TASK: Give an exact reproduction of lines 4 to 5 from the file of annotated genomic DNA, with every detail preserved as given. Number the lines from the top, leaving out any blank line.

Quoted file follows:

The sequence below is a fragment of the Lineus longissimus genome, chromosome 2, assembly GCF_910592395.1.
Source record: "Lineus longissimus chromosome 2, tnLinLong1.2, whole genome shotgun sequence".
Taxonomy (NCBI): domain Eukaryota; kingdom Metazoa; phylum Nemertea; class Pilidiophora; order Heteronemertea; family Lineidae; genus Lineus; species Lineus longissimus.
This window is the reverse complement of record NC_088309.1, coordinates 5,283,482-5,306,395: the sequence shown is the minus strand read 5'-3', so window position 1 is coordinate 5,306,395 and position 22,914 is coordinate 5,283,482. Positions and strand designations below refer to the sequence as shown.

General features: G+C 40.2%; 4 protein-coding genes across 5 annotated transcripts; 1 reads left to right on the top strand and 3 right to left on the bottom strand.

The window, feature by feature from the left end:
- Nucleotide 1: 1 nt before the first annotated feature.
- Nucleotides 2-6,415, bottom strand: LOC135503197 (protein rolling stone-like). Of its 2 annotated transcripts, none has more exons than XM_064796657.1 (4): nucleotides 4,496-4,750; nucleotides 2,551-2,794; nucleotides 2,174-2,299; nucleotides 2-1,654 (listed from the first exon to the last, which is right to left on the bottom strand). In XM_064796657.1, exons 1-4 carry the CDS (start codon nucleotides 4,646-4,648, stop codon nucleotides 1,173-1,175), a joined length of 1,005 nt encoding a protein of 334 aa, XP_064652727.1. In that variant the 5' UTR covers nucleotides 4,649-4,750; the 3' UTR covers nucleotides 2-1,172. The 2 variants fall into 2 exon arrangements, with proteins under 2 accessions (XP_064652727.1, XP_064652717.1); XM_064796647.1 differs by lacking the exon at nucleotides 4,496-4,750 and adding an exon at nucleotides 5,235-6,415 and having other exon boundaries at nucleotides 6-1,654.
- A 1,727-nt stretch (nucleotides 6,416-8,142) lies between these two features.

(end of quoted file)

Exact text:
This window is the reverse complement of record NC_088309.1, coordinates 5,283,482-5,306,395: the sequence shown is the minus strand read 5'-3', so window position 1 is coordinate 5,306,395 and position 22,914 is coordinate 5,283,482. Positions and strand designations below refer to the sequence as shown.

General features: G+C 40.2%; 4 protein-coding genes across 5 annotated transcripts; 1 reads left to right on the top strand and 3 right to left on the bottom strand.